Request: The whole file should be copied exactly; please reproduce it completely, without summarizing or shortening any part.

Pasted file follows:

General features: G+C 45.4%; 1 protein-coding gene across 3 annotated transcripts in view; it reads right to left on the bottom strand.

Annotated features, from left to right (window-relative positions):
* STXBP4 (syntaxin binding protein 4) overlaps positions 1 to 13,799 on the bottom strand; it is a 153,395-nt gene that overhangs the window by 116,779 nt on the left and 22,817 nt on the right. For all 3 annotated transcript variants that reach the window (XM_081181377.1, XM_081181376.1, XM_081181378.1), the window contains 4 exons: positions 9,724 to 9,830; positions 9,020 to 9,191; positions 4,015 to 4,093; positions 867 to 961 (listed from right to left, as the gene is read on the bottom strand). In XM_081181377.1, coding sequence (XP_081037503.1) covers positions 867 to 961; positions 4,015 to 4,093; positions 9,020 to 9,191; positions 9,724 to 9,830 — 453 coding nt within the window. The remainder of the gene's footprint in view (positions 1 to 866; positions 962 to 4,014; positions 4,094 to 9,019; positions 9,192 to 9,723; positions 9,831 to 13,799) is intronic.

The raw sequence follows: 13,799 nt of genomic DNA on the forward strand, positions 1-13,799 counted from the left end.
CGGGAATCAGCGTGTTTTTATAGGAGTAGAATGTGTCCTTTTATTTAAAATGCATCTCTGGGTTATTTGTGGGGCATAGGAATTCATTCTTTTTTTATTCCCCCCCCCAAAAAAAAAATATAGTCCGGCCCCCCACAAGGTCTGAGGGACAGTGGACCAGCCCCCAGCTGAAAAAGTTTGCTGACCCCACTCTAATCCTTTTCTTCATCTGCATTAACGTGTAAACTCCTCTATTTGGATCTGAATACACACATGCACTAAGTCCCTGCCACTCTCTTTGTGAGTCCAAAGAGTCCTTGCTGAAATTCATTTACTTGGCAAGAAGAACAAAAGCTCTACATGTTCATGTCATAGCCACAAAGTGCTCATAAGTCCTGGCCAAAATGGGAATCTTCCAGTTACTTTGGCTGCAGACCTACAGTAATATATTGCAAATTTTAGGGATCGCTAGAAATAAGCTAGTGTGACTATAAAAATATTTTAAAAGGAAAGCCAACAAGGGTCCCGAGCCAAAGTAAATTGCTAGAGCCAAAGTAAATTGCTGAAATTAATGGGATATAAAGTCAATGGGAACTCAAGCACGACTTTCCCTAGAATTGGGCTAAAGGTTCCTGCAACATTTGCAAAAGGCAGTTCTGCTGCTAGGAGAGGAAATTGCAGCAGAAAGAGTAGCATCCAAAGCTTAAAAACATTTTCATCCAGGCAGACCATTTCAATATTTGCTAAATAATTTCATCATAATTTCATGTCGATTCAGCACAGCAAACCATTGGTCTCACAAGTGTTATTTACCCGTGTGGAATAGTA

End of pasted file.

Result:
General features: G+C 45.4%; 1 protein-coding gene across 3 annotated transcripts in view; it reads right to left on the bottom strand.

Annotated features, from left to right (window-relative positions):
* STXBP4 (syntaxin binding protein 4) overlaps positions 1 to 13,799 on the bottom strand; it is a 153,395-nt gene that overhangs the window by 116,779 nt on the left and 22,817 nt on the right. For all 3 annotated transcript variants that reach the window (XM_081181377.1, XM_081181376.1, XM_081181378.1), the window contains 4 exons: positions 9,724 to 9,830; positions 9,020 to 9,191; positions 4,015 to 4,093; positions 867 to 961 (listed from right to left, as the gene is read on the bottom strand). In XM_081181377.1, coding sequence (XP_081037503.1) covers positions 867 to 961; positions 4,015 to 4,093; positions 9,020 to 9,191; positions 9,724 to 9,830 — 453 coding nt within the window. The remainder of the gene's footprint in view (positions 1 to 866; positions 962 to 4,014; positions 4,094 to 9,019; positions 9,192 to 9,723; positions 9,831 to 13,799) is intronic.

The raw sequence follows: 13,799 nt of genomic DNA on the forward strand, positions 1-13,799 counted from the left end.
CGGGAATCAGCGTGTTTTTATAGGAGTAGAATGTGTCCTTTTATTTAAAATGCATCTCTGGGTTATTTGTGGGGCATAGGAATTCATTCTTTTTTTATTCCCCCCCCCAAAAAAAAAATATAGTCCGGCCCCCCACAAGGTCTGAGGGACAGTGGACCAGCCCCCAGCTGAAAAAGTTTGCTGACCCCACTCTAATCCTTTTCTTCATCTGCATTAACGTGTAAACTCCTCTATTTGGATCTGAATACACACATGCACTAAGTCCCTGCCACTCTCTTTGTGAGTCCAAAGAGTCCTTGCTGAAATTCATTTACTTGGCAAGAAGAACAAAAGCTCTACATGTTCATGTCATAGCCACAAAGTGCTCATAAGTCCTGGCCAAAATGGGAATCTTCCAGTTACTTTGGCTGCAGACCTACAGTAATATATTGCAAATTTTAGGGATCGCTAGAAATAAGCTAGTGTGACTATAAAAATATTTTAAAAGGAAAGCCAACAAGGGTCCCGAGCCAAAGTAAATTGCTAGAGCCAAAGTAAATTGCTGAAATTAATGGGATATAAAGTCAATGGGAACTCAAGCACGACTTTCCCTAGAATTGGGCTAAAGGTTCCTGCAACATTTGCAAAAGGCAGTTCTGCTGCTAGGAGAGGAAATTGCAGCAGAAAGAGTAGCATCCAAAGCTTAAAAACATTTTCATCCAGGCAGACCATTTCAATATTTGCTAAATAATTTCATCATAATTTCATGTCGATTCAGCACAGCAAACCATTGGTCTCACAAGTGTTATTTACCCGTGTGGAATAGTA